‘Fish’ comes back to life in Jersey City
Art maven Uta Brauser hopes larger gallery will become community center
by E. Assata Wright
Reporter staff writer
Jul 29, 2012 | 3655 views | 0 0 comments | 8 8 recommendations | email to a friend | print
Uta Brauser, wearing one of her designs, plans to make Fish with Braids a community center.
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Jersey City has not been kind to art galleries. While the city is home to many artists and a thriving arts and culture community, businesses solely dedicated to the exhibition and sale of artwork have come…and gone.

Undeterred by this history, veteran artist Uta Brauser has reopened her gallery Fish with Braids and believes she now has all the ingredients in place to make the gallery a thriving arts center.

Originally opened at 521 Jersey Ave. in 2008, Brauser closed Fish with Braids in December, 2010, when it became too cost prohibitive to keep it open. Now, she’s in a much larger 1,200-square-foot space around the corner at 190 Columbus Drive.

“This time I have the right kind of space,” she said succinctly when asked why she’s committing herself to another gallery. “I’m interested in interacting with the general public with art.”

With sponsorship support from Del Forno Real Estate – in the form of what she calls “nominal” rent – Brauser plans to turn the new gallery into an exhibition and cultural space. This, she said, will include regular art exhibits and performance art, in addition to classes and workshops that will be available to both trained artists and to the general public.

“You know, there are art forms and skills that are slowly dying out, like casting and doll making,” said Brauser, whose own background is as a doll maker and fashion designer. “There are a lot of people who don’t even know how to sew anymore. How are you going to make something out of cloth or fabric if you don’t know how to sew? This is a real concern of mine and I want to try to do something to keep these skills alive. It’s very Bauhaus, what we’re trying to achieve here.”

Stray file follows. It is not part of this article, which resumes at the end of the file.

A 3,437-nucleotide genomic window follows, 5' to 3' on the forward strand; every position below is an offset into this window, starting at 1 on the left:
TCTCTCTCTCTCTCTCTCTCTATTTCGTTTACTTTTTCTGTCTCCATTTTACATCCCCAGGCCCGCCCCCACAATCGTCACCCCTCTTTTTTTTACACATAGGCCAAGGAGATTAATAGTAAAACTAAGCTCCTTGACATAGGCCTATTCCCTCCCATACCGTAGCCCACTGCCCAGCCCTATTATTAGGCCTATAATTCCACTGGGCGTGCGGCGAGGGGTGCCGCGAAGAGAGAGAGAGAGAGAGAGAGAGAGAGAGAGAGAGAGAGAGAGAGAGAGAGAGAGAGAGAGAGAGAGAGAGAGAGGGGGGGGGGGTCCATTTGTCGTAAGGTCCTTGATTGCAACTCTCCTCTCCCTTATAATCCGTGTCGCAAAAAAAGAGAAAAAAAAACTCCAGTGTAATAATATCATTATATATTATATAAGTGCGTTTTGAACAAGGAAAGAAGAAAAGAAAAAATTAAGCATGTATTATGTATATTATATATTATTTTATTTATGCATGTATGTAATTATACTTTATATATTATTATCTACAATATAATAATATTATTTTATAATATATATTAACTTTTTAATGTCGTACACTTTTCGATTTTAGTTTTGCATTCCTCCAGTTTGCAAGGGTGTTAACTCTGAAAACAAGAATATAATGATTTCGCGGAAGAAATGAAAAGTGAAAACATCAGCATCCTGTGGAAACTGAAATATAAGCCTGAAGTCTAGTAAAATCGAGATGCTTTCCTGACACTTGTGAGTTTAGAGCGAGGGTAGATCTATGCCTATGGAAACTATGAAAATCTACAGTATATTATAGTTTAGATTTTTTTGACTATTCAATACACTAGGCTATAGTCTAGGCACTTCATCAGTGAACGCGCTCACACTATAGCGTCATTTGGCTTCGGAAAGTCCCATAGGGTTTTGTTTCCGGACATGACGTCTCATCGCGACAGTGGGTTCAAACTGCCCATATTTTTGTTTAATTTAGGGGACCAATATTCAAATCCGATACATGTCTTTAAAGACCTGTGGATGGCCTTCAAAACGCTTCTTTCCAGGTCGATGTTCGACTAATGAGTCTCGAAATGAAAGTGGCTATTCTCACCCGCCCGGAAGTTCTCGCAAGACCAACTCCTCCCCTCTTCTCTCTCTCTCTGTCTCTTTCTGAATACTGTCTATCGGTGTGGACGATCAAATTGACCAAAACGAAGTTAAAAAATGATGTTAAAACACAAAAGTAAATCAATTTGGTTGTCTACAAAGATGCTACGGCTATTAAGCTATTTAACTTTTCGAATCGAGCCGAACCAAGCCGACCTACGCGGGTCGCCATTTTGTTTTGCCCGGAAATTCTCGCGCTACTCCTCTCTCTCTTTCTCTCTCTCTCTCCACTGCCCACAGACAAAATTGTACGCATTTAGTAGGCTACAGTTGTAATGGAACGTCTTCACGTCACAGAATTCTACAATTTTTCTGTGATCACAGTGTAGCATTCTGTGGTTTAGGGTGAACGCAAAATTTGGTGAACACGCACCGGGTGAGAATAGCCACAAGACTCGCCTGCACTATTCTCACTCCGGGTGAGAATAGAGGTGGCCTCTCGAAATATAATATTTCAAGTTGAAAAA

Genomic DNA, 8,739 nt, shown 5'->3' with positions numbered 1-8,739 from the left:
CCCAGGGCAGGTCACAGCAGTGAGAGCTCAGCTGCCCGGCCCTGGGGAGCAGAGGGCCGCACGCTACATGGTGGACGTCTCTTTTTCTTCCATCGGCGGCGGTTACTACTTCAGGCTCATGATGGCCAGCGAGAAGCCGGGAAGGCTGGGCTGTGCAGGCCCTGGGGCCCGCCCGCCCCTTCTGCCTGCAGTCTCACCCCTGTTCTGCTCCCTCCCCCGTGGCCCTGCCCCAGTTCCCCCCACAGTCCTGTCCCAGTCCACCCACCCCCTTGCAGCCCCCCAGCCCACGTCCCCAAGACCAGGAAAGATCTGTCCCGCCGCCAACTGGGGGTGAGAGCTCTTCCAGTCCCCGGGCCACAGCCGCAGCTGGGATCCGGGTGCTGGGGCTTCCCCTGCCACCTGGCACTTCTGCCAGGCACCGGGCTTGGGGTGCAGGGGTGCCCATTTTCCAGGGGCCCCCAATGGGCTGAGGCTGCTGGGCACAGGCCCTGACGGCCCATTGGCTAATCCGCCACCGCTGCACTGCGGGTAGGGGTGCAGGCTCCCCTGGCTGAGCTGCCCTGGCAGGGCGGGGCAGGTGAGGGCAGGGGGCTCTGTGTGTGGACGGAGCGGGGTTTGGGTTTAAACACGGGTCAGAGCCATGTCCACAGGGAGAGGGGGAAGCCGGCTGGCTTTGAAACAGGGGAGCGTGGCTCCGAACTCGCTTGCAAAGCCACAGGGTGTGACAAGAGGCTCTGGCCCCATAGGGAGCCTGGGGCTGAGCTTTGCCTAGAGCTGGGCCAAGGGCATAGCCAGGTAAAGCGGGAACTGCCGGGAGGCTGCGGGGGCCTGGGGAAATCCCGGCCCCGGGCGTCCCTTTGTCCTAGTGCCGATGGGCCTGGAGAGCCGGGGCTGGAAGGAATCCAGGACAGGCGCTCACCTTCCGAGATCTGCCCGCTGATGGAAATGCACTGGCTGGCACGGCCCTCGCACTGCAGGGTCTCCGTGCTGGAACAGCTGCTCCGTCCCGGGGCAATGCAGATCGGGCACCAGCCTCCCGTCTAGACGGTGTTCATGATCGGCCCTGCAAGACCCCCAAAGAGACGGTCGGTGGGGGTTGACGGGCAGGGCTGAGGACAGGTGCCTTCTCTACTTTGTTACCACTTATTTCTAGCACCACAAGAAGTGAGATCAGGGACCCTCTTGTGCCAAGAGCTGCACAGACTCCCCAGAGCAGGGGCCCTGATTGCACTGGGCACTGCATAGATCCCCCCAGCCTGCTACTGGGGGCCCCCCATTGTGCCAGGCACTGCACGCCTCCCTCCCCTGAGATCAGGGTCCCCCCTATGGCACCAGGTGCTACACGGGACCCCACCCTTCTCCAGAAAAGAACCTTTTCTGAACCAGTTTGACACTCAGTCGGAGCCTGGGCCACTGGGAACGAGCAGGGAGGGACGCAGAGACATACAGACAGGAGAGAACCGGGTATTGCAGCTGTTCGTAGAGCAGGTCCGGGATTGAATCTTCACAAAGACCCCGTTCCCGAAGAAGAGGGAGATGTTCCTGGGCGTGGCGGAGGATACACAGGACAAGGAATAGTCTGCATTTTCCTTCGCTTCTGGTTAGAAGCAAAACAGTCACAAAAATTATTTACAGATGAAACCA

She admits that some of what she hopes to accomplish with Fish with Braids is similar to some of the work that’s already being done by Art House Productions, located at Hamilton Square Park.

“What we’re doing is similar. But I’d say they are more focused on theater and performance, which I’m interested in as well,” she noted. “But my focus will be a little bit more [about] visual art.”

And unlike the weekly Creative Grove events at Grove Plaza, which Brauser founded four years ago, she ironically sees Fish with Braids as a more publicly accessible space.

Creative Grove is a weekly vendor market held each Friday that allows artists to sell their work to the public. The gathering has become a staple in the downtown community and regularly includes work from painters, photographers, jewelry makers, and handbag designers.

“Even though it’s in a very public space, and it is open and available to the public, I really started Creative Grove as a way to connect artists,” Brauser explained. “I created that really as a way for artists to get out of their studios and network with each other and see each other’s work. The gallery will be more of a community space, a community center.”

You think ‘gallery’

True to this vision, Brauser’s Fish with Braids held an opening on July 26 that included many of the elements she hopes to make available to the public on a regular basis. The opening featured the work of filmmakers, fashion designers, makers of wearable art, and photographers. A fashion show featured body-pained models wearing some of Brauser’s own designs. Beginning this Wednesday the gallery will be used for a series of inexpensive ($15) violin classes for children and adults.

Pointing to an area that is currently being used as storage, Brauser said, “There is a large [enclosed space] here that needs to come down. But once that is removed this area will be used as a theater space. That’s where the stage will go.”

One Jersey City designer said he has reached out to the city to see whether it will be possible to open some type of rooftop coffeehouse in conjunction with the gallery.

Referring to Brauser’s new space in comparison to her last, Gaye Dunstan, who attended the opening, said, “This is like jumping from a pond into the ocean. There is no comparison. You look at this space and you immediately think ‘gallery.’ ”

E-mail E. Assata Wright at awright@hudsonreporter.com.

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